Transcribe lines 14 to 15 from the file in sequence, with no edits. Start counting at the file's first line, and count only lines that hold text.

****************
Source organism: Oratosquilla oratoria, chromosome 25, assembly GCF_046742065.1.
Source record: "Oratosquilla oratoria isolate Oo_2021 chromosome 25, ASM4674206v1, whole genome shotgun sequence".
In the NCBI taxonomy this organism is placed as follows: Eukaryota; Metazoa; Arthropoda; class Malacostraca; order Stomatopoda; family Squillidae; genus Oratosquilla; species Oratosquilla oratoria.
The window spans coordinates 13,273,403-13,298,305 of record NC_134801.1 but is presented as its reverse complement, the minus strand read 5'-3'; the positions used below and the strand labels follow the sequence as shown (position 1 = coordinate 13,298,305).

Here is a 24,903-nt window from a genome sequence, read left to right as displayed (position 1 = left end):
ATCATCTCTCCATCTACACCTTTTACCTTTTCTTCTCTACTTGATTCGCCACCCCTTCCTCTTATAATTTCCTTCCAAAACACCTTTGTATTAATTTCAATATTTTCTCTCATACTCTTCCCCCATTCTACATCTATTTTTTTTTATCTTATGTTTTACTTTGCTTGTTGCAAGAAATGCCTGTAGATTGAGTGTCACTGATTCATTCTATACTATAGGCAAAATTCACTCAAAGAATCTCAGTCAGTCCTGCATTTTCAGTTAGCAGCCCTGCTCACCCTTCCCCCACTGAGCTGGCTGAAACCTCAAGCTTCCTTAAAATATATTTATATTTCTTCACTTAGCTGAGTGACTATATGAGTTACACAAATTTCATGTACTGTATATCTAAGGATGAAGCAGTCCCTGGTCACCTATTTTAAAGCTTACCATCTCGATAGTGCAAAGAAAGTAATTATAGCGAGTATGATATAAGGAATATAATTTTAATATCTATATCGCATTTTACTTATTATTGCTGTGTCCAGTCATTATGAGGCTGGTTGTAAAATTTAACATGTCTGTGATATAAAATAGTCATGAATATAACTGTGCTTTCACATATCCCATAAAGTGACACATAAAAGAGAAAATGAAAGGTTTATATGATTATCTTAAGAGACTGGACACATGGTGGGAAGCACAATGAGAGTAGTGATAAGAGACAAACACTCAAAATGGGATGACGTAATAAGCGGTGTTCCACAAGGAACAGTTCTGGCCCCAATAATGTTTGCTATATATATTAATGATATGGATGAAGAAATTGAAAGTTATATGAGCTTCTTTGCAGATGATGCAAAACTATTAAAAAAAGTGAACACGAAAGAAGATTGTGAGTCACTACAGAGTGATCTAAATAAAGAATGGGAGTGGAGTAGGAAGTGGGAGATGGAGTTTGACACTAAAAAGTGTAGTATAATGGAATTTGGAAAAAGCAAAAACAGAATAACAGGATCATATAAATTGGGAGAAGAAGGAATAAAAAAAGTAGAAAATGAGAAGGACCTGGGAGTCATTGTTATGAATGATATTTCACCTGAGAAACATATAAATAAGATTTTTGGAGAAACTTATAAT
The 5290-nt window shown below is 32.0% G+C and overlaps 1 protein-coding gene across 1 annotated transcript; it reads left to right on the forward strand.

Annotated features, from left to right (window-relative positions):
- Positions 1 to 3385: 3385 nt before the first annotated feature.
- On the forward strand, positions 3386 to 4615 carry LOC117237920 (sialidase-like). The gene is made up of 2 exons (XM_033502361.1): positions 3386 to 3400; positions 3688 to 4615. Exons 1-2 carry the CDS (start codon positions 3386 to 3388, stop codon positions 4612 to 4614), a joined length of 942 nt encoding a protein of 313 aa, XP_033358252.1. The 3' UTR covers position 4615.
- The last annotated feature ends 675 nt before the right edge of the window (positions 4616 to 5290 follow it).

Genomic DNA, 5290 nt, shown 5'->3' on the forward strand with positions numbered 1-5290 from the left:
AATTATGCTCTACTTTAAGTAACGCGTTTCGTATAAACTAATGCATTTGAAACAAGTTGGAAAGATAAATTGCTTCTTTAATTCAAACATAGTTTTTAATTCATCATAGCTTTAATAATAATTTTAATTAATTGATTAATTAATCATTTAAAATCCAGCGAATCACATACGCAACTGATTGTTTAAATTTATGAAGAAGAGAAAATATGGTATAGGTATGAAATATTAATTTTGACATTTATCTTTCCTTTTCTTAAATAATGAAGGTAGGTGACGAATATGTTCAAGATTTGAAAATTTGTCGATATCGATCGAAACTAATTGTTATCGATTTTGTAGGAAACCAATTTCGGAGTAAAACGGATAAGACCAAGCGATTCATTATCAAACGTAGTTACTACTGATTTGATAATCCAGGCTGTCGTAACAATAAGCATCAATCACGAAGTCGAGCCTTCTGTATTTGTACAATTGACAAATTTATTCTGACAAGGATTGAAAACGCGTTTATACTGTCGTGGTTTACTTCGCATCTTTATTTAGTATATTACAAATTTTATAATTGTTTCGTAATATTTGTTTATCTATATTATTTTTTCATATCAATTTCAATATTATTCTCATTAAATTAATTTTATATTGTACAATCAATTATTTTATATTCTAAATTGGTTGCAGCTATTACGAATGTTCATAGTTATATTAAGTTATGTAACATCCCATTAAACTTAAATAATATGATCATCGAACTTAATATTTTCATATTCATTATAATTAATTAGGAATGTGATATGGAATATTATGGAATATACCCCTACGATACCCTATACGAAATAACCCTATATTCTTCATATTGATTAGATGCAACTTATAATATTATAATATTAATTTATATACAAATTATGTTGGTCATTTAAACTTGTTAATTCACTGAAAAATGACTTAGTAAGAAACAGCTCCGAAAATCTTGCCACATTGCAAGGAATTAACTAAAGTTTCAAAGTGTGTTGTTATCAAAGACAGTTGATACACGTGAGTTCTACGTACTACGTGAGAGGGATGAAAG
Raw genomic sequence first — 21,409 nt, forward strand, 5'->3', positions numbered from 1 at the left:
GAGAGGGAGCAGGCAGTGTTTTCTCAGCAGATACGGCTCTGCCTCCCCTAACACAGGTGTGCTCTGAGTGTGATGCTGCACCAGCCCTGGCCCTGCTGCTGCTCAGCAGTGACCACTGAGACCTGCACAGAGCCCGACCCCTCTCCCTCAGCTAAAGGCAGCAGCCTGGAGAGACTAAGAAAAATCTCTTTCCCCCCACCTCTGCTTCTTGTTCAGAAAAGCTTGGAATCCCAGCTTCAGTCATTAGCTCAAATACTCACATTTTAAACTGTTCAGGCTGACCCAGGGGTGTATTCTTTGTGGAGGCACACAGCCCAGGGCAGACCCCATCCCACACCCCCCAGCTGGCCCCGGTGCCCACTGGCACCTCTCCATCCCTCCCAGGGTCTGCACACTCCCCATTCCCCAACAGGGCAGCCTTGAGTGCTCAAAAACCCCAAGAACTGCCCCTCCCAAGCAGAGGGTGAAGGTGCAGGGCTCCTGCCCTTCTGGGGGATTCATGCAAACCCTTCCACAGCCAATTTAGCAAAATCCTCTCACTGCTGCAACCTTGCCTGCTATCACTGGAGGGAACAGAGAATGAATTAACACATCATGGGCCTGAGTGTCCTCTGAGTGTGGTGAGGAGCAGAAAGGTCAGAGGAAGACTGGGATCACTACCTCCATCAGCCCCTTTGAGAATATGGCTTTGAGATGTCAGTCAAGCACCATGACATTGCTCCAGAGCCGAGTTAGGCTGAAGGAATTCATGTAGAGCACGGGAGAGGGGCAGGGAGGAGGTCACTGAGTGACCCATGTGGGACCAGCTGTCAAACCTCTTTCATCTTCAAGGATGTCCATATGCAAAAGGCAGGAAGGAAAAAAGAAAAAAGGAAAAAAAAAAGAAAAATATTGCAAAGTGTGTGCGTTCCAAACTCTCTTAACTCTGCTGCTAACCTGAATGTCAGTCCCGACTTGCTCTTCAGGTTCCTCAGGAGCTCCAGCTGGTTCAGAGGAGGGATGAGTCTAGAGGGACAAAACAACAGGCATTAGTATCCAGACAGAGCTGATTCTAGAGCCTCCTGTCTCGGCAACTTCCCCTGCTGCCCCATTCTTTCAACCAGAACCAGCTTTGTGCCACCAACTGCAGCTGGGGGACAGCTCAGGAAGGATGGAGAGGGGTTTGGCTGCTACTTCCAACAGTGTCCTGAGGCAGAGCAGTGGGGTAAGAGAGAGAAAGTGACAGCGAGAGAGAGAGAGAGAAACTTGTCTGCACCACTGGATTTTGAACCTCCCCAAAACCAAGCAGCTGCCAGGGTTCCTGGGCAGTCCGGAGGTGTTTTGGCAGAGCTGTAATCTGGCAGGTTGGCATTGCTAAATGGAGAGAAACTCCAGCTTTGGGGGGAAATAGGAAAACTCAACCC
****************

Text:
Raw genomic sequence first — 21,409 nt, forward strand, 5'->3', positions numbered from 1 at the left:
GAGAGGGAGCAGGCAGTGTTTTCTCAGCAGATACGGCTCTGCCTCCCCTAACACAGGTGTGCTCTGAGTGTGATGCTGCACCAGCCCTGGCCCTGCTGCTGCTCAGCAGTGACCACTGAGACCTGCACAGAGCCCGACCCCTCTCCCTCAGCTAAAGGCAGCAGCCTGGAGAGACTAAGAAAAATCTCTTTCCCCCCACCTCTGCTTCTTGTTCAGAAAAGCTTGGAATCCCAGCTTCAGTCATTAGCTCAAATACTCACATTTTAAACTGTTCAGGCTGACCCAGGGGTGTATTCTTTGTGGAGGCACACAGCCCAGGGCAGACCCCATCCCACACCCCCCAGCTGGCCCCGGTGCCCACTGGCACCTCTCCATCCCTCCCAGGGTCTGCACACTCCCCATTCCCCAACAGGGCAGCCTTGAGTGCTCAAAAACCCCAAGAACTGCCCCTCCCAAGCAGAGGGTGAAGGTGCAGGGCTCCTGCCCTTCTGGGGGATTCATGCAAACCCTTCCACAGCCAATTTAGCAAAATCCTCTCACTGCTGCAACCTTGCCTGCTATCACTGGAGGGAACAGAGAATGAATTAACACATCATGGGCCTGAGTGTCCTCTGAGTGTGGTGAGGAGCAGAAAGGTCAGAGGAAGACTGGGATCACTACCTCCATCAGCCCCTTTGAGAATATGGCTTTGAGATGTCAGTCAAGCACCATGACATTGCTCCAGAGCCGAGTTAGGCTGAAGGAATTCATGTAGAGCACGGGAGAGGGGCAGGGAGGAGGTCACTGAGTGACCCATGTGGGACCAGCTGTCAAACCTCTTTCATCTTCAAGGATGTCCATATGCAAAAGGCAGGAAGGAAAAAAGAAAAAAGGAAAAAAAAAAGAAAAATATTGCAAAGTGTGTGCGTTCCAAACTCTCTTAACTCTGCTGCTAACCTGAATGTCAGTCCCGACTTGCTCTTCAGGTTCCTCAGGAGCTCCAGCTGGTTCAGAGGAGGGATGAGTCTAGAGGGACAAAACAACAGGCATTAGTATCCAGACAGAGCTGATTCTAGAGCCTCCTGTCTCGGCAACTTCCCCTGCTGCCCCATTCTTTCAACCAGAACCAGCTTTGTGCCACCAACTGCAGCTGGGGGACAGCTCAGGAAGGATGGAGAGGGGTTTGGCTGCTACTTCCAACAGTGTCCTGAGGCAGAGCAGTGGGGTAAGAGAGAGAAAGTGACAGCGAGAGAGAGAGAGAGAAACTTGTCTGCACCACTGGATTTTGAACCTCCCCAAAACCAAGCAGCTGCCAGGGTTCCTGGGCAGTCCGGAGGTGTTTTGGCAGAGCTGTAATCTGGCAGGTTGGCATTGCTAAATGGAGAGAAACTCCAGCTTTGGGGGGAAATAGGAAAACTCAACCC